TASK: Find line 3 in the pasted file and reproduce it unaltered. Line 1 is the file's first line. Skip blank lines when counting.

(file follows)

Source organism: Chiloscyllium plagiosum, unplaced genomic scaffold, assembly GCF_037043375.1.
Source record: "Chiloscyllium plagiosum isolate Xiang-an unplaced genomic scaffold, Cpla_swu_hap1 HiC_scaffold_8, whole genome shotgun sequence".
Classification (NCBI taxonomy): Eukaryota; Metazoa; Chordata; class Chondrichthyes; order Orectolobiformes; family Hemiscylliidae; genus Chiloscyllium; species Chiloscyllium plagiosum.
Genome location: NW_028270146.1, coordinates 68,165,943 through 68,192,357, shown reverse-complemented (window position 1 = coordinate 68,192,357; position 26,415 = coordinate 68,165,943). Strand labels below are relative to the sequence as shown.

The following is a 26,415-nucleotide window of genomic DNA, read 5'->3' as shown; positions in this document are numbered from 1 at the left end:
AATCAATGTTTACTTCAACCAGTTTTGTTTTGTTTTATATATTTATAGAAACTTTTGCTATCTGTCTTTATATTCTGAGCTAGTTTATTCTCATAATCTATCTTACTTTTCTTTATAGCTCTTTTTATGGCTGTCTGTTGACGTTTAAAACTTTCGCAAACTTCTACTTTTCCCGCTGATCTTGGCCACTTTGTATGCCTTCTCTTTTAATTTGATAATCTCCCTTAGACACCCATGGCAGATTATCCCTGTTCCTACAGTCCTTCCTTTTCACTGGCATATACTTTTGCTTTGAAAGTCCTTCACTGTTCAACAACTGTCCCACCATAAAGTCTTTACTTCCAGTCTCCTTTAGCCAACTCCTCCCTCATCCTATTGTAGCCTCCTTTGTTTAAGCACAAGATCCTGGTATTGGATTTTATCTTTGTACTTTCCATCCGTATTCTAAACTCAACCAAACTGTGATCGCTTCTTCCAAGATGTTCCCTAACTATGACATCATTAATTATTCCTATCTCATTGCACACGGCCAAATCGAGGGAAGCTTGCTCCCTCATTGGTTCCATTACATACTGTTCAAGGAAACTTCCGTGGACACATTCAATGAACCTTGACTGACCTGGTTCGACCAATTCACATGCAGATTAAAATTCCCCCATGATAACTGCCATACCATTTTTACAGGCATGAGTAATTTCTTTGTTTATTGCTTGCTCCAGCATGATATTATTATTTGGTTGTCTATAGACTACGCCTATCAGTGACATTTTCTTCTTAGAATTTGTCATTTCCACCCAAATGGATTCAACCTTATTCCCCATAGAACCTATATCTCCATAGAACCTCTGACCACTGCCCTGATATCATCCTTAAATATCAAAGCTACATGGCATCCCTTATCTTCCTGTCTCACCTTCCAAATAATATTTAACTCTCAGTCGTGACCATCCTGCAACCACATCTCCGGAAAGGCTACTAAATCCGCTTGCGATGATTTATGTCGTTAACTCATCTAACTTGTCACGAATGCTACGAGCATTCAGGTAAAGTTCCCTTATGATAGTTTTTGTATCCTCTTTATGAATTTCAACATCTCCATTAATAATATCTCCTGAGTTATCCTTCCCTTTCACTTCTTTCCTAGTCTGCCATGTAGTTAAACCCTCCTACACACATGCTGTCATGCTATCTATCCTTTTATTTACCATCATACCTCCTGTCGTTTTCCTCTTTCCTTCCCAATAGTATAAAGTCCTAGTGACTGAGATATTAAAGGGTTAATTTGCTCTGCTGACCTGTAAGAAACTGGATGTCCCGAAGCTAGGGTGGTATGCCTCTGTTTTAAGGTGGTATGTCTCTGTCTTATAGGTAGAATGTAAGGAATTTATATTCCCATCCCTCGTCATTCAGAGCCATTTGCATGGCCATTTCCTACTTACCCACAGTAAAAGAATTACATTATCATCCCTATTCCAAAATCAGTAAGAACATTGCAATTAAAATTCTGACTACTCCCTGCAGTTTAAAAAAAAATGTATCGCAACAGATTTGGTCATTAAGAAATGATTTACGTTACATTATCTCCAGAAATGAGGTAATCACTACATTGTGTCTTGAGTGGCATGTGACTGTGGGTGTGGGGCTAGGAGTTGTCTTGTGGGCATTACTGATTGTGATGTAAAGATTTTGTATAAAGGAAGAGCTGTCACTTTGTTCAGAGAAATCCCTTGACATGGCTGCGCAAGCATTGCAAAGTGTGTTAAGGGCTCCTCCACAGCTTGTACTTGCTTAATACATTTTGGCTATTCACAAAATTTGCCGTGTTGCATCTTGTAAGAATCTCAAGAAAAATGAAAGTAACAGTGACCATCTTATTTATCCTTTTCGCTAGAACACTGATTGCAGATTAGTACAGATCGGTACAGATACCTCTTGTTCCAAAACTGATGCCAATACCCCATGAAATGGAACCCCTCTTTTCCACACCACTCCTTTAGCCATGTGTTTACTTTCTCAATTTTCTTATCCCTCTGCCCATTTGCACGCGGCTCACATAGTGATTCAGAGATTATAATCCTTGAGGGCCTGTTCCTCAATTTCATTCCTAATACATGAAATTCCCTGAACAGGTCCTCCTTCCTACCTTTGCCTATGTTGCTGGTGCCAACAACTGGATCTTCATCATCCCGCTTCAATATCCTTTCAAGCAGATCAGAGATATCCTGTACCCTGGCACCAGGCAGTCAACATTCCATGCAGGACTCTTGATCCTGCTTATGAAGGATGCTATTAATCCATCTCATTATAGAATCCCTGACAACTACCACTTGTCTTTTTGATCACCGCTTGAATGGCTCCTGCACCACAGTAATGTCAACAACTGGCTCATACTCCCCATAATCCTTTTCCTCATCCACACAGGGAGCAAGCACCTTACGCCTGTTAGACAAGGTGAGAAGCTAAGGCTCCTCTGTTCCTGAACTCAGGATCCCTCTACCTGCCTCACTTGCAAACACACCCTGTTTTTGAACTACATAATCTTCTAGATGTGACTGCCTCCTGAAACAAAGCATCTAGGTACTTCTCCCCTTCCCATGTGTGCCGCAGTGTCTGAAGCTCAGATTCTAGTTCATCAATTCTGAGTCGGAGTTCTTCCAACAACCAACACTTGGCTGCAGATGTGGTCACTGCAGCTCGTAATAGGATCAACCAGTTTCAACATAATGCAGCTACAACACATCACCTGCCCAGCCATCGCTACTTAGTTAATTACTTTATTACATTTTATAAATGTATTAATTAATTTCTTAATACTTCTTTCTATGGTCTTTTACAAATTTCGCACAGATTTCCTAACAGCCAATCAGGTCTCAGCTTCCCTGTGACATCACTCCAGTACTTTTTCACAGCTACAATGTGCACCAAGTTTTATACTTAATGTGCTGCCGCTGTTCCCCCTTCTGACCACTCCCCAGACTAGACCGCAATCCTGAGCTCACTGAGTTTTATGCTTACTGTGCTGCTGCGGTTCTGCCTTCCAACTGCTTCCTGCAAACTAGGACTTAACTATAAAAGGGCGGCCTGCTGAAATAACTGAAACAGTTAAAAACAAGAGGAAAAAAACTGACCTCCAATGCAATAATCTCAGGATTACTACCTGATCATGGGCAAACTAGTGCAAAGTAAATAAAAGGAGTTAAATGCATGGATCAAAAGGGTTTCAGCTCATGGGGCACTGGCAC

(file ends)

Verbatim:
Classification (NCBI taxonomy): Eukaryota; Metazoa; Chordata; class Chondrichthyes; order Orectolobiformes; family Hemiscylliidae; genus Chiloscyllium; species Chiloscyllium plagiosum.